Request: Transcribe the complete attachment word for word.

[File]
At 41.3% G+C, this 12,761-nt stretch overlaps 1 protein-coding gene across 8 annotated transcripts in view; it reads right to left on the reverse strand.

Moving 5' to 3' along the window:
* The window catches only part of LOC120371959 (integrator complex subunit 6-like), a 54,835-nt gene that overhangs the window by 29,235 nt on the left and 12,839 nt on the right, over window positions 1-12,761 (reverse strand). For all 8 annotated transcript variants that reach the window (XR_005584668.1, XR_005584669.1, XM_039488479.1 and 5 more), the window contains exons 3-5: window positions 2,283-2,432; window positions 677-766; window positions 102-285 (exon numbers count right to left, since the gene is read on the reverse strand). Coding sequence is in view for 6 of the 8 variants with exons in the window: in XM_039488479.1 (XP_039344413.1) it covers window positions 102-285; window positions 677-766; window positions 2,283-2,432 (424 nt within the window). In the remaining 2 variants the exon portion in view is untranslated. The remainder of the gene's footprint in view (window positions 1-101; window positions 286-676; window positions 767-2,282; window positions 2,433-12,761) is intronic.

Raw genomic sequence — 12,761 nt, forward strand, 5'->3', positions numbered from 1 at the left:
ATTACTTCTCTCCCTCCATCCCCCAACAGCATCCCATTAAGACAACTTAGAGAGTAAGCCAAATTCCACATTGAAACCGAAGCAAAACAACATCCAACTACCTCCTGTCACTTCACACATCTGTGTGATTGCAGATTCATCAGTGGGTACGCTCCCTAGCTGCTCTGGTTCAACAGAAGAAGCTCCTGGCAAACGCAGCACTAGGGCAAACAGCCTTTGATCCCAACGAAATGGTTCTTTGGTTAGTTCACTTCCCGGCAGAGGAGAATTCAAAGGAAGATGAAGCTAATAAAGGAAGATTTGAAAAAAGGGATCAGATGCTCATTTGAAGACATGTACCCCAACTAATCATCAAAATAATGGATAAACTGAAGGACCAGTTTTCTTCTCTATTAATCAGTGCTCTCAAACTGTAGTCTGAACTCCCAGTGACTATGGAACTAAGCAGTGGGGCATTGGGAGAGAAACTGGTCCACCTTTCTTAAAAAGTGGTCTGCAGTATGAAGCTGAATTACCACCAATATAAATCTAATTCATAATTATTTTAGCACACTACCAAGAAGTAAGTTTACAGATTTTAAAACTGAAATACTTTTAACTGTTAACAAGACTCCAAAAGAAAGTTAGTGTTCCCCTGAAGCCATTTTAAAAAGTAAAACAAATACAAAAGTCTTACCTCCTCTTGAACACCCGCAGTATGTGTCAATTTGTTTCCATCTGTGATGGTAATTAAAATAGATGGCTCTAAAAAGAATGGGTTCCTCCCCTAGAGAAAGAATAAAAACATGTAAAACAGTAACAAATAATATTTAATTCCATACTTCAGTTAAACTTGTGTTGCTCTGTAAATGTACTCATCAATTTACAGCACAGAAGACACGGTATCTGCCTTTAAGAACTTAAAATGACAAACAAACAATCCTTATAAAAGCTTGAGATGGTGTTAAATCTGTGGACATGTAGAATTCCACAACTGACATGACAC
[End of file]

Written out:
At 41.3% G+C, this 12,761-nt stretch overlaps 1 protein-coding gene across 8 annotated transcripts in view; it reads right to left on the reverse strand.

Moving 5' to 3' along the window:
* The window catches only part of LOC120371959 (integrator complex subunit 6-like), a 54,835-nt gene that overhangs the window by 29,235 nt on the left and 12,839 nt on the right, over window positions 1-12,761 (reverse strand). For all 8 annotated transcript variants that reach the window (XR_005584668.1, XR_005584669.1, XM_039488479.1 and 5 more), the window contains exons 3-5: window positions 2,283-2,432; window positions 677-766; window positions 102-285 (exon numbers count right to left, since the gene is read on the reverse strand). Coding sequence is in view for 6 of the 8 variants with exons in the window: in XM_039488479.1 (XP_039344413.1) it covers window positions 102-285; window positions 677-766; window positions 2,283-2,432 (424 nt within the window). In the remaining 2 variants the exon portion in view is untranslated. The remainder of the gene's footprint in view (window positions 1-101; window positions 286-676; window positions 767-2,282; window positions 2,433-12,761) is intronic.

Raw genomic sequence — 12,761 nt, forward strand, 5'->3', positions numbered from 1 at the left:
ATTACTTCTCTCCCTCCATCCCCCAACAGCATCCCATTAAGACAACTTAGAGAGTAAGCCAAATTCCACATTGAAACCGAAGCAAAACAACATCCAACTACCTCCTGTCACTTCACACATCTGTGTGATTGCAGATTCATCAGTGGGTACGCTCCCTAGCTGCTCTGGTTCAACAGAAGAAGCTCCTGGCAAACGCAGCACTAGGGCAAACAGCCTTTGATCCCAACGAAATGGTTCTTTGGTTAGTTCACTTCCCGGCAGAGGAGAATTCAAAGGAAGATGAAGCTAATAAAGGAAGATTTGAAAAAAGGGATCAGATGCTCATTTGAAGACATGTACCCCAACTAATCATCAAAATAATGGATAAACTGAAGGACCAGTTTTCTTCTCTATTAATCAGTGCTCTCAAACTGTAGTCTGAACTCCCAGTGACTATGGAACTAAGCAGTGGGGCATTGGGAGAGAAACTGGTCCACCTTTCTTAAAAAGTGGTCTGCAGTATGAAGCTGAATTACCACCAATATAAATCTAATTCATAATTATTTTAGCACACTACCAAGAAGTAAGTTTACAGATTTTAAAACTGAAATACTTTTAACTGTTAACAAGACTCCAAAAGAAAGTTAGTGTTCCCCTGAAGCCATTTTAAAAAGTAAAACAAATACAAAAGTCTTACCTCCTCTTGAACACCCGCAGTATGTGTCAATTTGTTTCCATCTGTGATGGTAATTAAAATAGATGGCTCTAAAAAGAATGGGTTCCTCCCCTAGAGAAAGAATAAAAACATGTAAAACAGTAACAAATAATATTTAATTCCATACTTCAGTTAAACTTGTGTTGCTCTGTAAATGTACTCATCAATTTACAGCACAGAAGACACGGTATCTGCCTTTAAGAACTTAAAATGACAAACAAACAATCCTTATAAAAGCTTGAGATGGTGTTAAATCTGTGGACATGTAGAATTCCACAACTGACATGACAC